The Saloon (at East Durham Steakhouse and Pub) -
January 2011 (dt)
7, 6.5, 6.5, 6.5, 6.5, 6, 6, 5.25 = 6.28
After an active weather pattern (meaning, it’s darn
snowier and colder than we like), DP8 was glad to be close to home, in this
case, real close to home, only a couple miles away to the former Darby’s,
reincarnated earlier this winter as The
Saloon (at East Durham Steakhouse and Pub).
... The feedback afterwards reflected the several highlights, along with a few rough spots that time may cure.
First, the single best part, we all agreed, was the quality of the entrées. The menu, as the restaurant’s name suggests, has a reasonable representation of beef – four preps. Otherwise, three chickens, two fishes, a few pastas, and a couple others fill out the roster, after the few salads and a half-dozen appetizers. The menu looked quite appropriate for East Durham, steak lovers, country music, and affordable prices.
Our entrées (appearing sixty minutes after seating, about average) included: the Shrimp Scampi (Deb T: with sweet potato gaufrettes, a good preparation with the lemon-butter sauce; Judy, with mashed potato, good, nice arrangement on the plate); the 12 ounce Rib-eye Steak (Chay: well-done as ordered, with bleu cheese bits, with baked potato; very good); the eight ounce filet mignon (Deb K: very good, with sweet potato fries, again good; Kriss, ordered medium-well but came looking medium, was still good for Kriss, mashed potatoes, good); the strip steak (Ken: very good, with baked potato); the chicken francaise (Tim: with mashed potatoes, wonderful texture!); and the Sundown shrimp with pasta (Don: about eight shrimp, enough, with a tasty sauce for the pasta, good comfort food). All around the table came a general agreement of good entrées.
The accompaniments consisted of a vegetable of the night – zucchini (eliciting a few low groans); a choice of mashed or baked potatoes, fries, or sweet potato fries; and a salad.
And the second best part? Price. The final bill came to $63 per couple, including tax, tip and drinks. Yup, $63 – an excellent quality-to-price ratio. The Saloon should be a good fit with the community.
Another notable achievement of the new owners is the physical makeover. An initial attraction was curiosity, to see the result of months of renovation. All new wood stands out, clean and bright surfaces everywhere, and the center square bar remains although the center column was eliminated. An impressive amount of work! The bar room almost looked cavernous with the see-through element. The booths are gone, slightly missed but worth the new look. And we liked the back entrance from the back half of the parking lot.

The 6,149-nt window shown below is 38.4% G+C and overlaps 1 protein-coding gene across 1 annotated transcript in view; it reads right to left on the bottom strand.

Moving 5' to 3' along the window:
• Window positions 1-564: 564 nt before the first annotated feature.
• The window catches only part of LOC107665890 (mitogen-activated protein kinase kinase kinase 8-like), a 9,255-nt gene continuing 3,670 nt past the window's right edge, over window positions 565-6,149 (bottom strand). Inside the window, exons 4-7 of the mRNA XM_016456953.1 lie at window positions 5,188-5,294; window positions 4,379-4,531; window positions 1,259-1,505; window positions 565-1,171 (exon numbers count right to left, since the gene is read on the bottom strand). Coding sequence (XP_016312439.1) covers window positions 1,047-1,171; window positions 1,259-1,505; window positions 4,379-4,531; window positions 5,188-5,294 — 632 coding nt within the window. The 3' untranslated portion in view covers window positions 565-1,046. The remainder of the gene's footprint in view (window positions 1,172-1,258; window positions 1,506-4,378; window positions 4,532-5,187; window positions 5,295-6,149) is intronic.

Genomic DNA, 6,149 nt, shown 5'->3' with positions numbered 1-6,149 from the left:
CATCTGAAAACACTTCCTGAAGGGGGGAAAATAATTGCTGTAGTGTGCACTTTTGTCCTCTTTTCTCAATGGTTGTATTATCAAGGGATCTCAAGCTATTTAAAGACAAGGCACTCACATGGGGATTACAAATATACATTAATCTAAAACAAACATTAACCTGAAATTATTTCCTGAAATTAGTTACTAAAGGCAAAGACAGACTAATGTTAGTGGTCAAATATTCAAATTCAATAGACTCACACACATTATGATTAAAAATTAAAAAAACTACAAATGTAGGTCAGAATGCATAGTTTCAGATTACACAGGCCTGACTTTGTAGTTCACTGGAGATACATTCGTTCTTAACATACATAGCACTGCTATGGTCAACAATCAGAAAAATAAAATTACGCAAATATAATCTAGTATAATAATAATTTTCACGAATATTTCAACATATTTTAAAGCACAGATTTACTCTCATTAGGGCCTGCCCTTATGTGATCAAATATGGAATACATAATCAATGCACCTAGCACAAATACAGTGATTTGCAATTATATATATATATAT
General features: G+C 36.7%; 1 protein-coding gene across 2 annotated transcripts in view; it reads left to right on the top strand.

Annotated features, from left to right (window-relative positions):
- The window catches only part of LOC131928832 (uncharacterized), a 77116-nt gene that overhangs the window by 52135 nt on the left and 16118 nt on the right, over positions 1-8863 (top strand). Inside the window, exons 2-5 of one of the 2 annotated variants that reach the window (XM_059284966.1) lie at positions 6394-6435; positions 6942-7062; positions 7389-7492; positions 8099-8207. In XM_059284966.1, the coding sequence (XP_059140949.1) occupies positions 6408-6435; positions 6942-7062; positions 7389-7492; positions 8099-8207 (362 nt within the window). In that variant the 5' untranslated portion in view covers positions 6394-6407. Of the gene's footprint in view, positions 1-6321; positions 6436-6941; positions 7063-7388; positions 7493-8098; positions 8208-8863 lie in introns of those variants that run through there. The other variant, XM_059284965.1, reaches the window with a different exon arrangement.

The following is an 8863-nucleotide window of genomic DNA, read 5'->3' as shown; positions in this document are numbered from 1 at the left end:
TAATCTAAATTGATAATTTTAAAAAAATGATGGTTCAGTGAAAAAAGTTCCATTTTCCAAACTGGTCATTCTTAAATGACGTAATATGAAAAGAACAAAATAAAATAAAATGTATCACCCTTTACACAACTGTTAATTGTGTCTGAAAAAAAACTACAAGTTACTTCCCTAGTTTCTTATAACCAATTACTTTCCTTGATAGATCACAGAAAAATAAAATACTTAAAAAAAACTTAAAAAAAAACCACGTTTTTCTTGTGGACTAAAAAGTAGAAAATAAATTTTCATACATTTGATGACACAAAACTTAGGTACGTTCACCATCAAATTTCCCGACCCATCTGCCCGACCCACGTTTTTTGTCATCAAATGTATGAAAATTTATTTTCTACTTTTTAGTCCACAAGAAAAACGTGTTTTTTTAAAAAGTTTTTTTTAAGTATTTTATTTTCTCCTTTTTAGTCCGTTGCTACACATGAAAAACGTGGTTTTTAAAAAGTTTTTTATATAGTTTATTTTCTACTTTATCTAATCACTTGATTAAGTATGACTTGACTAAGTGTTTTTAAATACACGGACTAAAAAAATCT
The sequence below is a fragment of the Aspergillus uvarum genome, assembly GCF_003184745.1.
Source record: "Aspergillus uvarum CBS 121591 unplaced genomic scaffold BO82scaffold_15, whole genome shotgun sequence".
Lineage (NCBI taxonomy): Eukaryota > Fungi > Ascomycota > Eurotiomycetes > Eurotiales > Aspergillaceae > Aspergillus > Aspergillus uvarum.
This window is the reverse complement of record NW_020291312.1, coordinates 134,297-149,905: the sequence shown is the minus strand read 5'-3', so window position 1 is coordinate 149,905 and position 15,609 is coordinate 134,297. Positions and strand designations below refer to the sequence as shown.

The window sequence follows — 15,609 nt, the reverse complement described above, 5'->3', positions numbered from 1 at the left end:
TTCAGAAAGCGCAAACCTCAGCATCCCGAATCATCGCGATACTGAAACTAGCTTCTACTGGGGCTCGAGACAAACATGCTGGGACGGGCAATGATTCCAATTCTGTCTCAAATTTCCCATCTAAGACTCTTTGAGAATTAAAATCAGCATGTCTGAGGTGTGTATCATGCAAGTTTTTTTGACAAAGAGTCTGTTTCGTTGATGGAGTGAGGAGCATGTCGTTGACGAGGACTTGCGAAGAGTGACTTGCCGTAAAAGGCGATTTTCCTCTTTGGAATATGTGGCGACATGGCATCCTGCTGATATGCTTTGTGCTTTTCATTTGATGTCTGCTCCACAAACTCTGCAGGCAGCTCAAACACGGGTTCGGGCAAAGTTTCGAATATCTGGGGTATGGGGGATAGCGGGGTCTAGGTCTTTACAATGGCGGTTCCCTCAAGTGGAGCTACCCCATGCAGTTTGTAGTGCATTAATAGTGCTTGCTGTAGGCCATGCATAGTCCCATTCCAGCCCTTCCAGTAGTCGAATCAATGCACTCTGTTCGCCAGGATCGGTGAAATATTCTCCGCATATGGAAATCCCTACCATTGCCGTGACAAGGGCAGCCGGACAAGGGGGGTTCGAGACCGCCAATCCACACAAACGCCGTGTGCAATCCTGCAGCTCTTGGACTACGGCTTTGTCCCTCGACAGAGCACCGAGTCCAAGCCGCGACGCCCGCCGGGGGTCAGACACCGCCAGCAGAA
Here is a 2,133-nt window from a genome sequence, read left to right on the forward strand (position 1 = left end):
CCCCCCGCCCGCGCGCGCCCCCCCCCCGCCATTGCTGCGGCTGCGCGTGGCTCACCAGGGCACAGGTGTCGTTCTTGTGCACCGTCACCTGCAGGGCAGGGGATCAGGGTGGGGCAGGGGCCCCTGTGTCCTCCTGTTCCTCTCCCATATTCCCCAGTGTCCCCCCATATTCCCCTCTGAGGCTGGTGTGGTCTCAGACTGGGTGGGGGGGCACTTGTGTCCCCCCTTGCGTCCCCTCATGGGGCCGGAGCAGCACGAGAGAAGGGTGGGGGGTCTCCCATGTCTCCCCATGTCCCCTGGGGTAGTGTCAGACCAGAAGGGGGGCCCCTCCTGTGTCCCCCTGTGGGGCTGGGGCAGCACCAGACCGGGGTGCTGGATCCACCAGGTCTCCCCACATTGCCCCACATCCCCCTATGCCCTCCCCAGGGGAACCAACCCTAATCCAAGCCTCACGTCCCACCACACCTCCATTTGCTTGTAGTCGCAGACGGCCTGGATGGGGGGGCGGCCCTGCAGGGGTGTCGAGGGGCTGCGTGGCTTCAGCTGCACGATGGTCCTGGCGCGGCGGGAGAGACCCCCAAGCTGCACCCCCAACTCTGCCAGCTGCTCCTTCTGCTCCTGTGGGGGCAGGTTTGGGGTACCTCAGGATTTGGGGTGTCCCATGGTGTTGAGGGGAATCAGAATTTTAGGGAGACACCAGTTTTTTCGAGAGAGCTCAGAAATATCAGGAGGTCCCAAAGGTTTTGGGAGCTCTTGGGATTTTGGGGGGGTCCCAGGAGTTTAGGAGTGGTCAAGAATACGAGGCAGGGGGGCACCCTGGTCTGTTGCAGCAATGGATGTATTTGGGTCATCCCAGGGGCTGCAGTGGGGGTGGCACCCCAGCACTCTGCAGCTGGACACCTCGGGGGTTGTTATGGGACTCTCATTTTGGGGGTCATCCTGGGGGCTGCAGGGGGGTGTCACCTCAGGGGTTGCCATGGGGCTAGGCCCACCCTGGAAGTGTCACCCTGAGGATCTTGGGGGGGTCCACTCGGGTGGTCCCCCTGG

The other part of the makeover was the availability of the side dining room, rarely used in the former Darby’s, and we were glad to be there this evening, with the glass panel doors closed, masking much of the noise. At departure, walking through the bar area, we were met with a rollicking, noisy, active scene – a good place for people to watch people. We were glad to have a choice of rooms, and we were pleased to see both sides of the wall doing so well so early. And it’s a change of pace for us to recognize a number of faces. Although it doesn’t count for points, the familiarity is nice.
Back to the dining room. It’s about a 25’x40’ space, with dark wainscoting, with almost bare beige upper walls. Lighting consisted of a center four-light with fan fixture, flanked by two wagon wheels of seven lamps each. The rest of the lighting was the three recessed lights on the low end of the room, where we sat. Yup, it may be saloon-ish but center lights felt glaring, especially off the finish of the attractively dark-stained woodwork in the ceiling, the boards angling in from four directions except for the center fifteen foot square.
The upper part of the beige walls remains be filled but, for now, several historic photos of East Durham structures filled part of a wall, and an oxen yoke hung on the opposite wall. A snow covered deck promises delightful evenings come warm weather.
The seventy person capacity dining room was set with a dozen or so tables, each covered with a forest green linen, poofs of napkins, settings of two forks and a knife (we commented later about the trend toward no spoons), and a center votive candle.
We settled in at our round table, much to our liking. Our waiter, Sandy, took our drink order, and salads came out in about 35 minutes, with the rest of the meal following.